Photo Caption: Esperanza and Minnie Mouse!
We are extremely honored to announce that Esperanza Dionisio Castillo, Advisor and Human Resources Manager of Pangoa Cooperative in Peru, is joining Dean’s Beans’ Board of Directors! Her role as Benefit Director is to independently observe our Development Program work with our co-op partners, and ensure that it aligns with our Mission. Asking Esperanza to serve on our Board demonstrates how deeply connected and committed we are to the farmers we source from.
Dean and Esperanza’s connection began in 2003 at the Specialty Coffee Association of America conference in Boston. She approached him, as is custom at this massive gathering of coffee professionals, to ask him to try roasting her co-op’s green coffee beans. At that time, Esperanza was the General Manager of Pangoa. Their coffee had been certified Fair Trade and Organic for years, but they had yet to find anyone who would buy it at the Fair Trade premium price, so they resorted to selling it in the infamous conventional market. Dean knew that Esperanza was a role model for women in the industry, and her green beans smelled delicious, so he stepped up to give Pangoa the market it deserved! He convinced a friend at Royal Coffee to go in on half of a container (40,000 lbs) of Pangoa’s coffee. After he visited Esperanza’s gracious community in the high mountains of the Junín region in Peru, the relationship between Pangoa and Dean’s Beans was solidified. By 2005, Pangoa sold nine more containers under Fair Trade contracts with Dean’s help. This success was a long time coming, as Esperanza had been working tirelessly to improve the lives of coffee farmers for decades.
In the 1980s, Esperanza was the first female agronomist to work in the Peruvian coffee sector. She worked with Pangoa through decades of political danger in Peru, and through the co-op’s enormous debt accrued by the previous managers, until she was elected to be the GM in 1997 by an all-male board of directors. In her time as GM, Esperanza helped Pangoa grow exponentially, adopt modern processing methods such as raised drying beds and compost facilities, restore sacred forests of the coffee-producing Ashaninka tribe, and facilitate alternate income endeavors. She even mentored young women from nearby co-ops. From her humble start with Pangoa, Esperanza has evolved into one of the leading voices for the environment and for women’s empowerment in the international coffee industry.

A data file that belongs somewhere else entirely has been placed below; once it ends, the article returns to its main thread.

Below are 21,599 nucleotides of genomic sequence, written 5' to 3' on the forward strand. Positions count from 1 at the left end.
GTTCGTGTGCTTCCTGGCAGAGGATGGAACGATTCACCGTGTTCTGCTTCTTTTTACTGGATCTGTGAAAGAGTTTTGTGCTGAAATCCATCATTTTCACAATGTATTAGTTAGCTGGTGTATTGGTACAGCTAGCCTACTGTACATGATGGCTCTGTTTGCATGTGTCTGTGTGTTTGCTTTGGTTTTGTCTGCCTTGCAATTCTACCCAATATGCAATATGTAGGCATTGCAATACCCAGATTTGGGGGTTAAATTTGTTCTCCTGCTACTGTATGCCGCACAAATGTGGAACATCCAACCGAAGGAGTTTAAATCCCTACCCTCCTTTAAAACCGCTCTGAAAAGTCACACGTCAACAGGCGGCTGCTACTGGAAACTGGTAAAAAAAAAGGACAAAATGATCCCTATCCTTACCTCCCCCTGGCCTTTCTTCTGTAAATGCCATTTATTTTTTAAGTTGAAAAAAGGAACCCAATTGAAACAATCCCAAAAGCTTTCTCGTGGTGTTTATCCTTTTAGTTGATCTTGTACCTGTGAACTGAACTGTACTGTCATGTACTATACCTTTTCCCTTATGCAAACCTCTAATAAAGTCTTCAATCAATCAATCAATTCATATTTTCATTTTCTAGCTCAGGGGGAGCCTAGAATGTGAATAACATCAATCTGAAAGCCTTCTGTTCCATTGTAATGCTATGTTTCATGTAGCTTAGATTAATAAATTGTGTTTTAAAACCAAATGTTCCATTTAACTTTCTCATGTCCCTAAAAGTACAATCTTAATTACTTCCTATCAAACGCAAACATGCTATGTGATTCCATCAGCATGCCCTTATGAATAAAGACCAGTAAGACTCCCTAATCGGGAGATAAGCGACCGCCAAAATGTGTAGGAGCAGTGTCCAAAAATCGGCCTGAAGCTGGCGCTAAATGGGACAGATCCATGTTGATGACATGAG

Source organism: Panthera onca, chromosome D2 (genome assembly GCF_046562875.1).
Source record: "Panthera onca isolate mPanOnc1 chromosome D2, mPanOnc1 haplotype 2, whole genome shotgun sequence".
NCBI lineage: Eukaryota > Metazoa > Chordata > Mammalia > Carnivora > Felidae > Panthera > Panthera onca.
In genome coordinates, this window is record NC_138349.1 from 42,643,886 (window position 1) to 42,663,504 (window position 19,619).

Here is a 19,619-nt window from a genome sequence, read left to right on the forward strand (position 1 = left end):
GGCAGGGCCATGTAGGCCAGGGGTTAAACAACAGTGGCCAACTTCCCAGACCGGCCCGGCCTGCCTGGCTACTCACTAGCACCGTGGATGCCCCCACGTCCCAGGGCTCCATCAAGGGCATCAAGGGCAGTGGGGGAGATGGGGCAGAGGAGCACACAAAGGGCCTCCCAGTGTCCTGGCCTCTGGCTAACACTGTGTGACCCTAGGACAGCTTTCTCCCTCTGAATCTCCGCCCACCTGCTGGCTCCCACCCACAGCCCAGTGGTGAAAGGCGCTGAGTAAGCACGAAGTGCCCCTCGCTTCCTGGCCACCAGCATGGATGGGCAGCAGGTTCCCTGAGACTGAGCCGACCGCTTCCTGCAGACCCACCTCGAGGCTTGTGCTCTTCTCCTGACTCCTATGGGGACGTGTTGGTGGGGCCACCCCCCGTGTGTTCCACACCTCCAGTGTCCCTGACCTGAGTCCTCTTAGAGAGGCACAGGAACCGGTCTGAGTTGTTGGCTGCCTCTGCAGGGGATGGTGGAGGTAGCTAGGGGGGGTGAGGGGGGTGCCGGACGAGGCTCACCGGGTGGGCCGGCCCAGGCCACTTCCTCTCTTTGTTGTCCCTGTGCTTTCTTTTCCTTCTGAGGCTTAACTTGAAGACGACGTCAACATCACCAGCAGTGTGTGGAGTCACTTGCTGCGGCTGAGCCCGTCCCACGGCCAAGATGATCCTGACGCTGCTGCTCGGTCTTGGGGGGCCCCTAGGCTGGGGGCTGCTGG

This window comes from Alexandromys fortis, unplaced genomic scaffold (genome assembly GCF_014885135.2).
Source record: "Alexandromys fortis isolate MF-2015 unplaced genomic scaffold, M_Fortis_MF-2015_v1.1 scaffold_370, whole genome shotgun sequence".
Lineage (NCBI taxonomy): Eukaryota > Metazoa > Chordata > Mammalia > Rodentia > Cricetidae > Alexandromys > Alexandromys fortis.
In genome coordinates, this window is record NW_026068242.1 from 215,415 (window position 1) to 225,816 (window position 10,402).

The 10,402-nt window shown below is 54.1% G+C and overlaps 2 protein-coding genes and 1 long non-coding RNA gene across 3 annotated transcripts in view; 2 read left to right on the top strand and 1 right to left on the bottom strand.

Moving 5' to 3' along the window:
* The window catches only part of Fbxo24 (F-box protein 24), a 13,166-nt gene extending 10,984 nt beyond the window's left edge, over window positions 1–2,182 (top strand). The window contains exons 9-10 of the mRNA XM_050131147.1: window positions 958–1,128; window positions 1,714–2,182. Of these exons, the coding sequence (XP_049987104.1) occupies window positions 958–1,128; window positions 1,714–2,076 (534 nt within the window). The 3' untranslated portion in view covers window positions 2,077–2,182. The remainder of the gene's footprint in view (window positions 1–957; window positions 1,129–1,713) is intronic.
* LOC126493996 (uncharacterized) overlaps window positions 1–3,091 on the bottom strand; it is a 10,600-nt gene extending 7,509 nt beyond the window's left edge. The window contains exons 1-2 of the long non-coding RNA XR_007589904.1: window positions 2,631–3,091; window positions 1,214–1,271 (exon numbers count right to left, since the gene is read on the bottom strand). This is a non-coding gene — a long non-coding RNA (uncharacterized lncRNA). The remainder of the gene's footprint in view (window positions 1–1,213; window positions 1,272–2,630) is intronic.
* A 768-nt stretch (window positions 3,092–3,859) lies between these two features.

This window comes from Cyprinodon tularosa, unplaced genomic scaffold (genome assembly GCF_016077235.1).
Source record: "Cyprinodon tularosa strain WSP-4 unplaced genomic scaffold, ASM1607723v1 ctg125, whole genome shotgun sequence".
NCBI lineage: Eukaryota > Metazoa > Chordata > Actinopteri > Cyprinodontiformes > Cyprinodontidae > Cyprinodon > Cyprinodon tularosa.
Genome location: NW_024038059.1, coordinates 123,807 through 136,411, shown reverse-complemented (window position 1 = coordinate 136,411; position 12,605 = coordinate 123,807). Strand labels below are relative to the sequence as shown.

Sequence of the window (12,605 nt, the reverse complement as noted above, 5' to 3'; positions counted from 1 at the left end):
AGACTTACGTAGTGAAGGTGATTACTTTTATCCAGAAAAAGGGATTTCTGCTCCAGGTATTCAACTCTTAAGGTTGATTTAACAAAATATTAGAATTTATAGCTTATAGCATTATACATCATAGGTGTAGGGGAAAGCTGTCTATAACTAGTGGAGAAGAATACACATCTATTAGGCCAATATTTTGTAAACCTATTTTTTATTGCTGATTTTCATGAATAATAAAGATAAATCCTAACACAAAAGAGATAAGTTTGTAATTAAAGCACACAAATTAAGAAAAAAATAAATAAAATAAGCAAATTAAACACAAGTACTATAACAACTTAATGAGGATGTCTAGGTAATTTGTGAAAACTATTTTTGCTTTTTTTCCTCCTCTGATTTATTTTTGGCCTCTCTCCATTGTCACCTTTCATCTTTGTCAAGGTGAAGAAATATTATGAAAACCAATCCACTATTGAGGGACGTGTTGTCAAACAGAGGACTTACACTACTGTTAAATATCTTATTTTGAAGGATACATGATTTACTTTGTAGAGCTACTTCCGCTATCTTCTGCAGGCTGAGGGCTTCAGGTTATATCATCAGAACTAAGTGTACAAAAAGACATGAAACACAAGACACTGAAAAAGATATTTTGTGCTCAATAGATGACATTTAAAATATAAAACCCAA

More recently, Esperanza has collaborated with Dean’s Beans to create a women’s loan fund for incoming-generating projects, a reforestation project “Restoring the Sacred,” and to obtain Bird-Friendly certification.
With her expertise and compassion for her community, Esperanza will be instrumental in the future of Dean’s Beans and the global coffee community. We are so honored to welcome her to the team!
Esperanza was kind enough to make some time for a brief interview - check it out!
When did you realize you wanted to go into the coffee industry?
When I joined as manager of the Cooperativa Agraria Cafetalera Pangoa in 1997; the business was selling coffee but we did not have any [Fair Trade] certification seal and the coffee was sold as conventional, at the stock market price, which did not cover the cost of production for the farmer. I began to investigate and understand why the farmer abandoned coffee for another crop; and when the price of coffee rose, the farmer went back to planting coffee and improving his agricultural practices. This coffee began to produce fruit when the market price was low, so the farmer remained poor because he never overcame his economic difficulties.
Another group of coffee growers resisted cultivation when the price was low in the international market, with the hope that at some point the price of coffee would rise. They persisted with the cultivation of coffee, even though there were other crops as a mediate alternative: bananas.
Keeping up with the New York "C" stock market means instability. In the investigation we found that there was a minimum price with the Fair Trade International seal (FLO) and a premium for being an organic product. We worked for these seals and we sold our first container of Organic and Fair Trade coffee in 2003 to Dean’s Beans. He bet on us and he is now our honorable partner. There was a lot of emotion when shipping the first container with the name of Pangoa Coffee. Dean also said during his visit to Pangoa, “many people will come to buy this.”
What has been your favorite or most memorable experience in coffee?
In June 2006, at the meeting of the New York State Teachers' Union held in Rochester. The NYSTU had been motivated to incorporate the following agreement, “to buy fair trade products from kindergartens to universities,” and had received a greeting from Hilary Clinton, who was haranguing her teachers, that they would be be the first in her educational work. Both Dean, the gentlemen of NYSUT and myself are very excited about this occasion.